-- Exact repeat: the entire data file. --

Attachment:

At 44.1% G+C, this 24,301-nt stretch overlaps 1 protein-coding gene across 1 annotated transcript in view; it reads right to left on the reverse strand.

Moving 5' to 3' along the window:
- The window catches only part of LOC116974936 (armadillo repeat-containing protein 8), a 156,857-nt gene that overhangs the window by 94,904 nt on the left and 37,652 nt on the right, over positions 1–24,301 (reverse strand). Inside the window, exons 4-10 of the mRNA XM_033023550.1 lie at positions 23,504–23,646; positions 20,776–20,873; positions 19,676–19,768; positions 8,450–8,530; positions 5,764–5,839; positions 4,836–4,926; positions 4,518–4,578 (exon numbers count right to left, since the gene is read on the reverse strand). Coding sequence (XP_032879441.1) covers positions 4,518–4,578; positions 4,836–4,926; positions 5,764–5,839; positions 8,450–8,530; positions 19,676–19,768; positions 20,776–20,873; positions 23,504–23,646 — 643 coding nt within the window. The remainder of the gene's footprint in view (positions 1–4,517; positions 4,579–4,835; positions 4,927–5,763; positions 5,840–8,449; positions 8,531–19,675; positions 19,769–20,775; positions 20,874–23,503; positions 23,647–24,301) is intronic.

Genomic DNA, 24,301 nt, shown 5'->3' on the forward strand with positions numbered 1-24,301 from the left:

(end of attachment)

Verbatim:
At 44.1% G+C, this 24,301-nt stretch overlaps 1 protein-coding gene across 1 annotated transcript in view; it reads right to left on the reverse strand.

Moving 5' to 3' along the window:
- The window catches only part of LOC116974936 (armadillo repeat-containing protein 8), a 156,857-nt gene that overhangs the window by 94,904 nt on the left and 37,652 nt on the right, over positions 1–24,301 (reverse strand). Inside the window, exons 4-10 of the mRNA XM_033023550.1 lie at positions 23,504–23,646; positions 20,776–20,873; positions 19,676–19,768; positions 8,450–8,530; positions 5,764–5,839; positions 4,836–4,926; positions 4,518–4,578 (exon numbers count right to left, since the gene is read on the reverse strand). Coding sequence (XP_032879441.1) covers positions 4,518–4,578; positions 4,836–4,926; positions 5,764–5,839; positions 8,450–8,530; positions 19,676–19,768; positions 20,776–20,873; positions 23,504–23,646 — 643 coding nt within the window. The remainder of the gene's footprint in view (positions 1–4,517; positions 4,579–4,835; positions 4,927–5,763; positions 5,840–8,449; positions 8,531–19,675; positions 19,769–20,775; positions 20,874–23,503; positions 23,647–24,301) is intronic.

Genomic DNA, 24,301 nt, shown 5'->3' on the forward strand with positions numbered 1-24,301 from the left: